But we are not a heartless society. We are, without a doubt, a most forgiving people. And it is specifically that otherwise admirable quality I fear has begun to take hold across the map before its time. Now is not the moment to forgive the enemy. They still exist. Inasmuch as we have to be reminded exactly what they did to us, with troops in harm's way, and terrorists continually plotting to hit us, it is perfectly reasonable to those of us who fully appreciate the scope of the war to be utterly disgusted with images of road-side bomb craters and other negative stories about our forces while an almost purposeful effort is made to shield us from the 9/11 attacks - like we might actually rally around the war effort.
Am I talking about the need for establishing a 24-hour 9/11 satellite channel?
Of course not.

But how about an actual clip of one of the twin towers collapsing into the streets of Manhattan the next time a news story about the 9/11 attacks hits the air? Or how about that second plane slamming into the south tower when a story about the War on Terror and terrorism in the United States plays? After all, it did happen, despite the attempts of the American Leftocracy to pretend it didn't.

In anecdotal terms, the video images of the September 11th attacks are powerful weapons. I have watched the faces of those who hadn't seen the "as-it-happened" accounts of that day for years, and it is a profound experience. (You'll recall that a video documentary I produced chronicling the events of that day was roundly criticized by a New York Times columnist recently as "rhetoric"). Those of us who were paying attention eight years ago obviously haven’t forgotten the event. Indeed, we all have our own memories of that terrible morning, just as we have memories of anything that occurred in our past. But actually affording one’s self the chance to relive that particular Tuesday morning by seeing the events unfold once again conjures up a different type of "memory" – one seeded in an indescribable kind of outrage and violation, of inexplicable horror and seething anger – the kind of “memory” this nation needs to hold on to while American men and women serve in harm’s way. Indeed, after viewing the tapes of that morning with a selected gathering of people, my closest friend turned to me and said, "I forgot how horrible it was."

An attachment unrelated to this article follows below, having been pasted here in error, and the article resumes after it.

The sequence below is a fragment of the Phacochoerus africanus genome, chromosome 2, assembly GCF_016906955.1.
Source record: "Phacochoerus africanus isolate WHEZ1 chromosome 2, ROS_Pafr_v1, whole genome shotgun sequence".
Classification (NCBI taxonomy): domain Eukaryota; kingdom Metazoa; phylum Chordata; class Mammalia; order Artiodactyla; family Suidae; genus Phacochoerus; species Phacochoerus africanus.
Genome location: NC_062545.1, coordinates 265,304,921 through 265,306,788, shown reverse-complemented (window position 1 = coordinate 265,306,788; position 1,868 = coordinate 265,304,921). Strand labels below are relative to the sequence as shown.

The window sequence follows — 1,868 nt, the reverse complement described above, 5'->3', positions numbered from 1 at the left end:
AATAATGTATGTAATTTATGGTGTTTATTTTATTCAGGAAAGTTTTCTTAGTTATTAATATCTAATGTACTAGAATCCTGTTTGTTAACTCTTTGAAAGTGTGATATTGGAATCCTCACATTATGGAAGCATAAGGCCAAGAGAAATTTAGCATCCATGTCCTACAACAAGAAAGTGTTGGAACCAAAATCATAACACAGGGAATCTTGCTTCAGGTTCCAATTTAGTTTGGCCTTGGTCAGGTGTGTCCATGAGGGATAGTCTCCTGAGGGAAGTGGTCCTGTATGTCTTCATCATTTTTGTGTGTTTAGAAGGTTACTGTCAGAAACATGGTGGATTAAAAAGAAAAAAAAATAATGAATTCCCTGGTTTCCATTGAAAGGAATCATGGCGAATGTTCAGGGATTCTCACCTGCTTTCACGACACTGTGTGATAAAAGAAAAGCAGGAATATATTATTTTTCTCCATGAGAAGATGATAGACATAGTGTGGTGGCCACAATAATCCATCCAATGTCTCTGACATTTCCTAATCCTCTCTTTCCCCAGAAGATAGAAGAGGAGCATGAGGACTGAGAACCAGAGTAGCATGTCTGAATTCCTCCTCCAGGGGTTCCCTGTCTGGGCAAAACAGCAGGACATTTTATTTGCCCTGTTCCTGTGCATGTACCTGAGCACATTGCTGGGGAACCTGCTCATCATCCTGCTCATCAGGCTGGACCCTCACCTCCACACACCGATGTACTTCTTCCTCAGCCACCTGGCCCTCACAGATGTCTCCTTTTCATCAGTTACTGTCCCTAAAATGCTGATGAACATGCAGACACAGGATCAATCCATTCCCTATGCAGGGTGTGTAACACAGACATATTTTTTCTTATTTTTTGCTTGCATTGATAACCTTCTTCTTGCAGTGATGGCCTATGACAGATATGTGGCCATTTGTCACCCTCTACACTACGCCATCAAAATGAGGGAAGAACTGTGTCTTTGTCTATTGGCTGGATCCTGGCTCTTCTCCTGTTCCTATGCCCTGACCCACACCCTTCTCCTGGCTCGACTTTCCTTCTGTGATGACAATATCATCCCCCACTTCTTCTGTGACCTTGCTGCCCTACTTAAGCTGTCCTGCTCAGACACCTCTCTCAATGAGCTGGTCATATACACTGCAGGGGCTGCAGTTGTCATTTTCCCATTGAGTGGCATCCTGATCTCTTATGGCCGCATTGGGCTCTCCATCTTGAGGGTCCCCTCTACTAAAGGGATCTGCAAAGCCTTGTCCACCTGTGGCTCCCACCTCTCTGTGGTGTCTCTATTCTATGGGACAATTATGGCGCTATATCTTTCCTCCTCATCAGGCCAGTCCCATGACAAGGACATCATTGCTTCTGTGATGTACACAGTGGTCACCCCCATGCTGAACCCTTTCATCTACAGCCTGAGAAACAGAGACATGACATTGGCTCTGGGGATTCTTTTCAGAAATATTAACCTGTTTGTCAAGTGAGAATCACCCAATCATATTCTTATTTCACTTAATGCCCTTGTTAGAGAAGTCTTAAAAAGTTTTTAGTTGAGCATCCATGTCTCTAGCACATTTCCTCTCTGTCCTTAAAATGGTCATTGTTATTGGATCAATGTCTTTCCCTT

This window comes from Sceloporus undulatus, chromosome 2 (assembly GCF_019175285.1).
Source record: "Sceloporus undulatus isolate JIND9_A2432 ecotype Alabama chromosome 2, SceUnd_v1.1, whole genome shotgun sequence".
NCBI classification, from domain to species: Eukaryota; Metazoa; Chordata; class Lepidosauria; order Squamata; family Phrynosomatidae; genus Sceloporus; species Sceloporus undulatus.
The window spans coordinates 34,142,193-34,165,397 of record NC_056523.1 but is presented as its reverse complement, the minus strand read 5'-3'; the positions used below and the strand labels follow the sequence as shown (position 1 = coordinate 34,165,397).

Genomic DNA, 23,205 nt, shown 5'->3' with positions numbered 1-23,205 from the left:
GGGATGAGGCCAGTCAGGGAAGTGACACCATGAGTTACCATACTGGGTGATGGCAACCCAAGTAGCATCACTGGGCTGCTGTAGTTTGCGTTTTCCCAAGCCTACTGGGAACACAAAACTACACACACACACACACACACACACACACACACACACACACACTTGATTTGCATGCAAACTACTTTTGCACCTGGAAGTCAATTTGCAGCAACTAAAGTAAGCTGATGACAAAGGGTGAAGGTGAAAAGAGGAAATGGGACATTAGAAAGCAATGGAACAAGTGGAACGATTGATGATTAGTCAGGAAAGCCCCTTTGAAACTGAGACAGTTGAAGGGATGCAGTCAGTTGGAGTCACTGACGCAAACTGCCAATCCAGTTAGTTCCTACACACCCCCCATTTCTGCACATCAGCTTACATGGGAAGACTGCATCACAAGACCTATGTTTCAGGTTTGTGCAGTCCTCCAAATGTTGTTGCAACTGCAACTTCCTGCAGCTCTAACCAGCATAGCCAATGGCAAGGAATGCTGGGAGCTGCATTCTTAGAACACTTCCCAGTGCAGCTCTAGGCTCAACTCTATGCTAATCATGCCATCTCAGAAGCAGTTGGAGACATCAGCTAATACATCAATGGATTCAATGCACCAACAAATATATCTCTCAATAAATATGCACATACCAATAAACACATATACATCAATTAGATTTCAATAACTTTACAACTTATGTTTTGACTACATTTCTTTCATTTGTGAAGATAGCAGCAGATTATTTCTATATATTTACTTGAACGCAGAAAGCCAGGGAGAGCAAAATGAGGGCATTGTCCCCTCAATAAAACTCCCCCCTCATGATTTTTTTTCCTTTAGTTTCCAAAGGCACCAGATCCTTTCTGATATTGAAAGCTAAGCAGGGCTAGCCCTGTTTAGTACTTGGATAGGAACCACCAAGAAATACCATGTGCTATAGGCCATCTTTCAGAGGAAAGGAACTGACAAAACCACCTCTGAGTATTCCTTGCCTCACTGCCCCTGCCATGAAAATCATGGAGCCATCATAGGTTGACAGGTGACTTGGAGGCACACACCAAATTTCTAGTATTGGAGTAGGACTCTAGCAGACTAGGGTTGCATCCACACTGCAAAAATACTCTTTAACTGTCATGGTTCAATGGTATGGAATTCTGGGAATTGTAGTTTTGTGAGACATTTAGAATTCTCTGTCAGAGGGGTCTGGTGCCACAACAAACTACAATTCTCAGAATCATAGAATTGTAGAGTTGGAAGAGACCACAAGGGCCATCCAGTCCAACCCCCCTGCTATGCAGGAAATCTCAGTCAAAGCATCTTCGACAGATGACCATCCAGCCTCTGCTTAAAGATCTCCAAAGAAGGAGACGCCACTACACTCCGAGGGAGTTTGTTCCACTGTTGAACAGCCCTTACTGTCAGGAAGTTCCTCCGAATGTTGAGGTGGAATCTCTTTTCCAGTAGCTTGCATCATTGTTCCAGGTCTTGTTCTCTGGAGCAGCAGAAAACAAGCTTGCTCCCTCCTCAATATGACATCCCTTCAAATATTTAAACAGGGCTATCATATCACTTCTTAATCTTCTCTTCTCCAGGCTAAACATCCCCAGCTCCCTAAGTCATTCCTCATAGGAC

That's what I mean. He obviously remembers the day as we all do … but images speak volumes.

To the great credit of MSNBC, that network has rebroadcast its original coverage of the 9/11 attacks, as it happened nine years ago today.

For those of us who do not need to be alloted a specific day by the government as a time for service - those of us who view everyday as a day to do onto our neighbors as we would have them do onto us - I choose to remember September 11th as the day evil revealed itself with stunning clarity on our home turf, wiping nearly three thousand innocent lives from the face of the Earth. I choose to remember it as a day wrought with unspeakable horror and unparalled heroism. I choose not to diminish its incalculable impact on all of our lives, nor dishonor the dead and their family members, by attempting to purge it from American consciousness.

September 11th is the day I remind myself of how fortunate I am to live as a free man in the greatest country on the planet - and how quickly everything we take for granted can be taken away.


1 comment:

  1. Andrew: Once again, good job! Unfortunately, the images of what happened that day have been erased from our culture much like the Twin Towers were from the New York skyline.

    There are still those among us who endeavor to keep truth and liberty alive. To them I say, take heart! You are not alone.